The Treasury is set to run out of cash in October, which may lead to a default on debt obligations or payment delays for government programs, according to a report from the Congressional Budget Office.
On March 15, 2017, the suspension of the debt limit expired and since then the Treasury has been able to borrow additional funds without violating the debt ceiling.
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"The Congressional Budget Office projects that if the debt limit remains unchanged, those measures will be exhausted and the Treasury will most likely run out of cash in early to mid-October," the report states. "The government would then be unable to pay its obligations fully, so it would have to delay making payments for its programs and activities, default on its debt obligations, or both."
The amount of money the government spends on programs and the amount it collects in taxes could change from the budget office projections, so the office warns that the Treasury could run out of funds even earlier.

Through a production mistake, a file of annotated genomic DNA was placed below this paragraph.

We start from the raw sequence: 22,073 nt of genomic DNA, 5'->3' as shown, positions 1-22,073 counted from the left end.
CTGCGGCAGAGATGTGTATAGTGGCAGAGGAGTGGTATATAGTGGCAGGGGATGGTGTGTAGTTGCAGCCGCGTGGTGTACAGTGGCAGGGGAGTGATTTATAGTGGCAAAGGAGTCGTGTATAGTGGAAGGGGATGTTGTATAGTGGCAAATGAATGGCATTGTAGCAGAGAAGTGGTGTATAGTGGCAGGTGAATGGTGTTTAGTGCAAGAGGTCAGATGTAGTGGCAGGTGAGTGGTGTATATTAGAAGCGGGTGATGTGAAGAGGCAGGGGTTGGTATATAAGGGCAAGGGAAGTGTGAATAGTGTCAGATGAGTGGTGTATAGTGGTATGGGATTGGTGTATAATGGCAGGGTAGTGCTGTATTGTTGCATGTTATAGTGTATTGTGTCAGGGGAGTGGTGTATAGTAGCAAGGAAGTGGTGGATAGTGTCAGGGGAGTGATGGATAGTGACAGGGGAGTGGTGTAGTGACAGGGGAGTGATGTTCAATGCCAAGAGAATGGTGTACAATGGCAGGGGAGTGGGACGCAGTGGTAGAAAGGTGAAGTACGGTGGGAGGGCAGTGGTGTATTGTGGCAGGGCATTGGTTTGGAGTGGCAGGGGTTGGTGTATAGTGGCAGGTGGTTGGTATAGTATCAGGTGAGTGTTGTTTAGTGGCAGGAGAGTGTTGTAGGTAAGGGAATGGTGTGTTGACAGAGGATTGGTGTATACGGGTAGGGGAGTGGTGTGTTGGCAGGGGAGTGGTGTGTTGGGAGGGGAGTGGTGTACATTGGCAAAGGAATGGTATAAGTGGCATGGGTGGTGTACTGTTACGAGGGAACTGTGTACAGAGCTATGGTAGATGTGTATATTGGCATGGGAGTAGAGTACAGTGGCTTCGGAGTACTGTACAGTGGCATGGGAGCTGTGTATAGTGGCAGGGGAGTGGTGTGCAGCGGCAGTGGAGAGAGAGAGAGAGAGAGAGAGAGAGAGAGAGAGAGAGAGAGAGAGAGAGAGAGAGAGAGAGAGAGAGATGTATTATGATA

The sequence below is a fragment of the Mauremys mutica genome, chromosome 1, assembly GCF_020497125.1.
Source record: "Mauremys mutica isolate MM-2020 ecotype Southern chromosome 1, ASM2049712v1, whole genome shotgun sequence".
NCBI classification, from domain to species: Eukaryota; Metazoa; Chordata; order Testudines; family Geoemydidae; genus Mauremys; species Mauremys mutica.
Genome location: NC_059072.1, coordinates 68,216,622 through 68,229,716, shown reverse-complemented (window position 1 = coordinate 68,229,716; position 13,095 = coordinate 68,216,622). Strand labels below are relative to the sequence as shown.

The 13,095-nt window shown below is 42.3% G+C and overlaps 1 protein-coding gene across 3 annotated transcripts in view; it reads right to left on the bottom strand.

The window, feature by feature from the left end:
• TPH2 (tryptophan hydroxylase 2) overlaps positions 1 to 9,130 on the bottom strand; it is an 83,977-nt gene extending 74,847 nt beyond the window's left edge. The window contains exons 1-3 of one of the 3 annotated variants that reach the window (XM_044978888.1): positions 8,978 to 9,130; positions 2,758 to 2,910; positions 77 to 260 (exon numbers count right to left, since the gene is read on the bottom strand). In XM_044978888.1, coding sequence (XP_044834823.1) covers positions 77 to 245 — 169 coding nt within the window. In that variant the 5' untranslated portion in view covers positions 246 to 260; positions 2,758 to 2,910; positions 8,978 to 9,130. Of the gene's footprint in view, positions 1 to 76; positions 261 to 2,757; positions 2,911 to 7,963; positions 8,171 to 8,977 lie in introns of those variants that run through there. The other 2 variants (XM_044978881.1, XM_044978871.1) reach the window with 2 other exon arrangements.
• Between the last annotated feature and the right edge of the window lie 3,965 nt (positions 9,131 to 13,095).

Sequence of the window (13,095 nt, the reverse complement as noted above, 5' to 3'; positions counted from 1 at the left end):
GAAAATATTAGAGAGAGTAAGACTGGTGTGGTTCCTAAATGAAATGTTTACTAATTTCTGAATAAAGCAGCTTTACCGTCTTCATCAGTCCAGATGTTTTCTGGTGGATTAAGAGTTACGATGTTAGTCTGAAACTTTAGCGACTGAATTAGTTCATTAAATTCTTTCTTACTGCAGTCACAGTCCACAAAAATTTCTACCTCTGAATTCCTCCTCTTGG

Currently, the federal deficit stands at $693 billion, which is an increase of $134 billion than what it projected in January. The federal government has an outstanding debt of $19.8 trillion, which includes $14.3 trillion in public debt and $5.5 trillion held by government accounts.
Spending on major government programs such as Social Security and Medicare causes the amount of borrowing to increase. For example, payments to Medicare Advantage and Medicare Part D plans will total $23 billion, spending on Social Security benefits will total roughly $23 billion and funds for active-duty military and recipients of Supplemental Security Income will total roughly $25 billion.
According to the report, unless the debt limit is raised, the Treasury will not be able to issue additional debt.
"That restriction would ultimately lead to delays of payments for government programs and activities, a default on the government's debt obligations, or both," the budget office said. "CBO estimates that without an increase in the debt limit, the Treasury, by using all available extraordinary measures, would most likely be able to continue borrowing and have sufficient cash to make its unusual payments until early to mid-October of this year."